FOSTER CARE WEEK: “DON’T ABANDON FOSTER KIDS IN THE HOME STRETCH”
12 September 2019
Australians are calling on state and territory governments to stop cruelly abandoning foster children by their 18th birthday in an attempt to address the disturbing high levels of homelessness, unemployment, hospitalisations, crime, drug dependency and mental health problems of young people leaving foster care.
Paul McDonald, Chair of the Home Stretch – a coalition of more than 160 organisations funded by Australian philanthropists advocating for urgent government legislative change to extend foster care to 21 – has “thrown down the gauntlet” to governments who have a statutory parental obligation to almost 50,000 vulnerable children, the majority being under a child protection intervention order1.
“There are about 3000 children between 15 and 17 years who have their care terminated by the time of their 18th birthday. We estimate that around 50% would take up extended care if it was offered by the state,” says Mr McDonald.
During Foster Care Week (8-14 Sept), the Home Stretch has released results of a new national foster and kinship carer survey10 which reveals that 97% of carers believe that Australian foster care should be extended to 21.
“The US, UK, Canada, parts of Europe and New Zealand have already extended out-of-home care to 21 years proving the significant benefits to foster children, carers and society. Why is Australia lagging behind?” asks Mr McDonald.
“Australian governments need to urgently make an extended care policy change so that it is an entitlement for any young person to seek care to 21 years if they want it. Not every child will take up that right to stay in care but they deserve the same opportunities as other young Australians, many of whom are continuing to live with their parents well into their 20s.”
Already, more than 8,000 Australians have signed the online Home Stretch pledge supporting the #makeit21 campaign and Mr McDonald is personally delivering over 1,000 hand-written letters from foster carers to their state ministers begging for urgent legislative change to extend care to 21 years.
The Home Stretch campaign is backed by independent research by Deloitte Access Economics that shows that for every $1 invested in extending foster care to 21 years, society benefits by more than $2 in: reduced crime, reduced mental health care, reduced drug and alcohol dependency, reduced hospitalisations, reduced homelessness and increased further education and employment for foster children.9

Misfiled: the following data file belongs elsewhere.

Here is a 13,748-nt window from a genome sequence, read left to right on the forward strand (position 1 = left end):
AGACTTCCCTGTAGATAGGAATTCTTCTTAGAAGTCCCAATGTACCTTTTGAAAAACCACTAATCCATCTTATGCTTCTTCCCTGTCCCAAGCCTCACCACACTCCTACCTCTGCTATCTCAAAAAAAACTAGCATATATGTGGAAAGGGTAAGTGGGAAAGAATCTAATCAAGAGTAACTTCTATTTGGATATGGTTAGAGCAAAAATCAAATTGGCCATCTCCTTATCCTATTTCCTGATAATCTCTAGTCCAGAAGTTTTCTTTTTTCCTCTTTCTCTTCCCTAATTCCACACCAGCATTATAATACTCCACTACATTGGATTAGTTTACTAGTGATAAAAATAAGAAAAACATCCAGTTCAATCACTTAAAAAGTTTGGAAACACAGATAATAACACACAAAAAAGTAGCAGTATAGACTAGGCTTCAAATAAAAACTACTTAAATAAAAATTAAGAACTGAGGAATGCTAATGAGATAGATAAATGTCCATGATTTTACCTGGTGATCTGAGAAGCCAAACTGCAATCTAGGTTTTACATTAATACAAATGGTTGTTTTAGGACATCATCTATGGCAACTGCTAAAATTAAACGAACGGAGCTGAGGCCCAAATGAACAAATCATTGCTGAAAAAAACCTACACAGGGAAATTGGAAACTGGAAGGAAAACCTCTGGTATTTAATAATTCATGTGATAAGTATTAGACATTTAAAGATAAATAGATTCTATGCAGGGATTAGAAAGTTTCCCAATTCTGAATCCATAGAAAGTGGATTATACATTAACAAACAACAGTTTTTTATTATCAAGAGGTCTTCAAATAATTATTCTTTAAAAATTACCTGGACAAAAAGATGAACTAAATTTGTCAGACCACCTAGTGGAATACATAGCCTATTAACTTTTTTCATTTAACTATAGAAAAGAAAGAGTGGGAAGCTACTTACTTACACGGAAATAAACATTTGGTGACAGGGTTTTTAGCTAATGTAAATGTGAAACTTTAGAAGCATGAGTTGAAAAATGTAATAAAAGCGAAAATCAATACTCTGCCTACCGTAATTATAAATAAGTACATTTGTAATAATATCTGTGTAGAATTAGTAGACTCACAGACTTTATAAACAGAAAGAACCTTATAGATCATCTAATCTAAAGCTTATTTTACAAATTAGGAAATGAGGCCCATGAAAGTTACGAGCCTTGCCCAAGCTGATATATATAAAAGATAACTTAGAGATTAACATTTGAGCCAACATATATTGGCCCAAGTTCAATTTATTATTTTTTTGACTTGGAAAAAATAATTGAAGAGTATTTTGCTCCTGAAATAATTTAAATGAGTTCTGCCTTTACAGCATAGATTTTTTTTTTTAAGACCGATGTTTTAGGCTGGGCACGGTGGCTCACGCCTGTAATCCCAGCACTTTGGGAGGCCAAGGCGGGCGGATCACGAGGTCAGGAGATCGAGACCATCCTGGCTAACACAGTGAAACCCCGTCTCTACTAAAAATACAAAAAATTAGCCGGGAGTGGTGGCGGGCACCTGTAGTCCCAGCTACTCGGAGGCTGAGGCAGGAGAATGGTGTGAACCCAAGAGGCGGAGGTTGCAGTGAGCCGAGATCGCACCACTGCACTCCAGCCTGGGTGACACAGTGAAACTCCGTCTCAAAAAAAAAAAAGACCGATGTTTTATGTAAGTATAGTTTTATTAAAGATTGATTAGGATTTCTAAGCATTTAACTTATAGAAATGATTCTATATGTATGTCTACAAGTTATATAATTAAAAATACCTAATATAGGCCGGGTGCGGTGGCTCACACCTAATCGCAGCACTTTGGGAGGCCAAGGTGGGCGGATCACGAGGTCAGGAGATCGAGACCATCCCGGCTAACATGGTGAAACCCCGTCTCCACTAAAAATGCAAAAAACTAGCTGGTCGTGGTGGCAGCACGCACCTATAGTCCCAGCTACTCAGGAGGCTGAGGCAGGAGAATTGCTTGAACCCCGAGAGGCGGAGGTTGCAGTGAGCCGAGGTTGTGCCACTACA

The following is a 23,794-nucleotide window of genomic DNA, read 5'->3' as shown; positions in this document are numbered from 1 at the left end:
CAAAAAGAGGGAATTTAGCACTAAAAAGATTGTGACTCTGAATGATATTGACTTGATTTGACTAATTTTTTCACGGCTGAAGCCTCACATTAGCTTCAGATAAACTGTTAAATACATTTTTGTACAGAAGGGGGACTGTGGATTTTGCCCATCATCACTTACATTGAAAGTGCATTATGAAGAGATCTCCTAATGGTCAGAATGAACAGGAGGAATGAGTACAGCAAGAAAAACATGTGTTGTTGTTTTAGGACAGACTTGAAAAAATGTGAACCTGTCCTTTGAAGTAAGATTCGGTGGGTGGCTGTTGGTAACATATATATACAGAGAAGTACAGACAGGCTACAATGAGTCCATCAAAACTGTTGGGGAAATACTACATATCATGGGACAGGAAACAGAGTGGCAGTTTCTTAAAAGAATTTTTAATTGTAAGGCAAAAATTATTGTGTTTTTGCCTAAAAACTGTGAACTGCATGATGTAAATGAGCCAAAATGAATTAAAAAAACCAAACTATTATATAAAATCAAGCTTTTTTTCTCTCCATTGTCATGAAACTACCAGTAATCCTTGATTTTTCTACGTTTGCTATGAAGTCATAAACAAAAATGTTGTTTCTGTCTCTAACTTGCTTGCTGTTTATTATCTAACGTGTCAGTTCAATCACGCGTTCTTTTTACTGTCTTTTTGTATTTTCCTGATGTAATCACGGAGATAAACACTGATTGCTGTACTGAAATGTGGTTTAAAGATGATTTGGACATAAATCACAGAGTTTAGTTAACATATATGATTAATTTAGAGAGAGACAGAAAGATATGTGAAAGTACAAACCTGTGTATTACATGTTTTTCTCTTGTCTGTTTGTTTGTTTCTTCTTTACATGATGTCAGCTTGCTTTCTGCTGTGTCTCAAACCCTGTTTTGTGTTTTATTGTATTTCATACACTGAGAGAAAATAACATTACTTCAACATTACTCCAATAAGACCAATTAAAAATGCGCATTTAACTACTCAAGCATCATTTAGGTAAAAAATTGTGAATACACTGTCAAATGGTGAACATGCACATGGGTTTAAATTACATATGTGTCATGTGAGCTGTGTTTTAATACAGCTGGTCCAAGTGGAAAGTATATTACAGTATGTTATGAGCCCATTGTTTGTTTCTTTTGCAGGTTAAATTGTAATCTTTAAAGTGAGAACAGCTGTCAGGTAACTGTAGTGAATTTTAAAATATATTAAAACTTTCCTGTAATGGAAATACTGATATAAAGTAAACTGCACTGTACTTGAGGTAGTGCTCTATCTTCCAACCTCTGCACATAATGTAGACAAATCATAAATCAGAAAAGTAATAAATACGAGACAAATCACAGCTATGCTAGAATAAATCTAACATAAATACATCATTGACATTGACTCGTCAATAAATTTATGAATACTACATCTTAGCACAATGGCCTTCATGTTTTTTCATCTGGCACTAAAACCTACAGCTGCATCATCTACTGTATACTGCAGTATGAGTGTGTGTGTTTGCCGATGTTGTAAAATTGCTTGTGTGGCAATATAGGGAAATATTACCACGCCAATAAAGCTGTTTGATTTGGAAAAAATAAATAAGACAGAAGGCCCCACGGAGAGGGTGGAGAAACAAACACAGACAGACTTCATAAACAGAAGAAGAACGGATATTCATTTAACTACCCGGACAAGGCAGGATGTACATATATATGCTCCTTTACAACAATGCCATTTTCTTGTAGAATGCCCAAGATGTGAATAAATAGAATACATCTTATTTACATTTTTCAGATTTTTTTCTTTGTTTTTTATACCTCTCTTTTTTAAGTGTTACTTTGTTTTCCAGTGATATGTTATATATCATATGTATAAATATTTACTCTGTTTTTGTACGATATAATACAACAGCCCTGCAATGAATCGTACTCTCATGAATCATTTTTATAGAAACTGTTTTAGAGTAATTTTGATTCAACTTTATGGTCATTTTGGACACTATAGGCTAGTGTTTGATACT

“Extending foster care for just three extra years1 is better for them and better for society. It’s an investment, not a cost. It would actually save governments $2.4 billion over 10 years. More importantly, it would give thousands of foster children hope for a brighter start in life.”
Despite a string of positive announcements from ministers in Victoria, Tasmania, South Australiand the Australian Capital Territory, none of the governments are yet to change their legislation.
Home Stretch #makeit21 progress to date:
Tasmania has led the way for change in early 2018 with both major political parties agreeing to extend support to out of home care to 21.
South Australia announced extended care to 21 years for all those in foster and kinship care. (95% of those in out of home care). They are looking at how to offer extended care to those in residential care. About 40 children so far have taken up the extended care option.
ACT has extended care to 21 for all those in residential, foster and kinship care.
Victoria has agreed to provide extended care to 21 years for 50 young people each year (10% of the annual 500 care leavers) over the next 5 years. VIC Minister for Child Protection, Luke Donnellan made this announcement stating: “I would like to see the Home Stretch program as a universal right for all young people in care across Australia.”
West Australia has announced a small Home Stretch trial only for 12 months. WA Minister Simone McGurk was this week presented with 125 letters from WA carers calling for support of the Home Stretch program.
New South Wales, Queensland and the Northern Territory governments are yet to announce that they would support extended foster care to 21 years.
Contact Jodie Harrison on 0425 754 370